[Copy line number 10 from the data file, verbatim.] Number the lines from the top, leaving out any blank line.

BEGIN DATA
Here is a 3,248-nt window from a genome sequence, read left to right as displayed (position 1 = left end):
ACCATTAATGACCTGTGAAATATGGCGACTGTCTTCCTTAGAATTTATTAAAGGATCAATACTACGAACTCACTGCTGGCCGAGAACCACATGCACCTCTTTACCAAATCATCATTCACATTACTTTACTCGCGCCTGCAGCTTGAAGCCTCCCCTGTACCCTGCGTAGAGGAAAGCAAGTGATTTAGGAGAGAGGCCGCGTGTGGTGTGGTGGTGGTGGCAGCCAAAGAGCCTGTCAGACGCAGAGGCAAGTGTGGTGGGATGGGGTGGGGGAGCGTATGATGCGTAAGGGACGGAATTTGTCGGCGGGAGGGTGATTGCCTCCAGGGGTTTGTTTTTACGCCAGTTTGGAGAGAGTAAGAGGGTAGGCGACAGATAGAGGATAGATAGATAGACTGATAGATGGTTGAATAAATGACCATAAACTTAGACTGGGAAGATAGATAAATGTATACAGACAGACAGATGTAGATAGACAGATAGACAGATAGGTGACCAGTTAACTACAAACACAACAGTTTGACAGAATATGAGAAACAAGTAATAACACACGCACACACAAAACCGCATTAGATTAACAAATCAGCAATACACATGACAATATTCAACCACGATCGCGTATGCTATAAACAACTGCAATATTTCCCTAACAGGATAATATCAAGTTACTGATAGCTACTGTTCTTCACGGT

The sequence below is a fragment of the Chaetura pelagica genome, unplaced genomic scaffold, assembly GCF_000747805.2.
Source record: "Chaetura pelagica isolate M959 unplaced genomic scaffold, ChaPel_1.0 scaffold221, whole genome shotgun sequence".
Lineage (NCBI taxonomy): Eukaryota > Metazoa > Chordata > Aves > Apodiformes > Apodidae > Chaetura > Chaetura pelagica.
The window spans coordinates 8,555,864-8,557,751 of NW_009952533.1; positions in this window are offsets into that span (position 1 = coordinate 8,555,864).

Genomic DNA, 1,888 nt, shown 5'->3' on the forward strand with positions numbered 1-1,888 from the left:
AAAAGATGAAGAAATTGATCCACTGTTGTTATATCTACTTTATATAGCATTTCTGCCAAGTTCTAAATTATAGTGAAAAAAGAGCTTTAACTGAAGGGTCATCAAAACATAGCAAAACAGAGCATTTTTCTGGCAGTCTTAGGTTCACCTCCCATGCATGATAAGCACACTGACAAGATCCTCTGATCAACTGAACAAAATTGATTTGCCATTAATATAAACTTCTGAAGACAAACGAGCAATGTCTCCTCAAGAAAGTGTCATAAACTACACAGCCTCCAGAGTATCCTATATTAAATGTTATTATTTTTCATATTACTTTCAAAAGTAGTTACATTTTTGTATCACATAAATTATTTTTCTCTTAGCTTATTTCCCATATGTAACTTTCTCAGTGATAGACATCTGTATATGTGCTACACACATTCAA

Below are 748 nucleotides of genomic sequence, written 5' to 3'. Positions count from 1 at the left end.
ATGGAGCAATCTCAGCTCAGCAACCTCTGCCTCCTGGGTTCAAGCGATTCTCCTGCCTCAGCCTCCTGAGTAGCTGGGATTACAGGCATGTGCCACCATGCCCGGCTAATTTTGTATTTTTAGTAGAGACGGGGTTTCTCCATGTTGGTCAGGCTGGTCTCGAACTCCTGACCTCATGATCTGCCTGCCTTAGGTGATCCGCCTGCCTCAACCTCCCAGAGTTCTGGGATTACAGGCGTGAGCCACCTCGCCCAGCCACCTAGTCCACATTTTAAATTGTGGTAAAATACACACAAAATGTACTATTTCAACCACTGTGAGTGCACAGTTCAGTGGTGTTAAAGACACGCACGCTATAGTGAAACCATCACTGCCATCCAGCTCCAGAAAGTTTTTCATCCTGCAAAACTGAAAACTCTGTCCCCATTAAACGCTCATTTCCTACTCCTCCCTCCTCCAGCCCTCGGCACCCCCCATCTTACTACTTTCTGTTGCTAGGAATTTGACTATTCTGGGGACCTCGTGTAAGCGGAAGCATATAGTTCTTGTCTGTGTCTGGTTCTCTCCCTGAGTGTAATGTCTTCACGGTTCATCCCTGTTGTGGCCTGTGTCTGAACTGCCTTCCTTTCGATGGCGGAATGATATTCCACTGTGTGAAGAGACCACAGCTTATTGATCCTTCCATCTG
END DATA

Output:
ATGGAGCAATCTCAGCTCAGCAACCTCTGCCTCCTGGGTTCAAGCGATTCTCCTGCCTCAGCCTCCTGAGTAGCTGGGATTACAGGCATGTGCCACCATGCCCGGCTAATTTTGTATTTTTAGTAGAGACGGGGTTTCTCCATGTTGGTCAGGCTGGTCTCGAACTCCTGACCTCATGATCTGCCTGCCTTAGGTGATCCGCCTGCCTCAACCTCCCAGAGTTCTGGGATTACAGGCGTGAGCCACCTCGCCCAGCCACCTAGTCCACATTTTAAATTGTGGTAAAATACACACAAAATGTACTATTTCAACCACTGTGAGTGCACAGTTCAGTGGTGTTAAAGACACGCACGCTATAGTGAAACCATCACTGCCATCCAGCTCCAGAAAGTTTTTCATCCTGCAAAACTGAAAACTCTGTCCCCATTAAACGCTCATTTCCTACTCCTCCCTCCTCCAGCCCTCGGCACCCCCCATCTTACTACTTTCTGTTGCTAGGAATTTGACTATTCTGGGGACCTCGTGTAAGCGGAAGCATATAGTTCTTGTCTGTGTCTGGTTCTCTCCCTGAGTGTAATGTCTTCACGGTTCATCCCTGTTGTGGCCTGTGTCTGAACTGCCTTCCTTTCGATGGCGGAATGATATTCCACTGTGTGAAGAGACCACAGCTTATTGATCCTTCCATCTG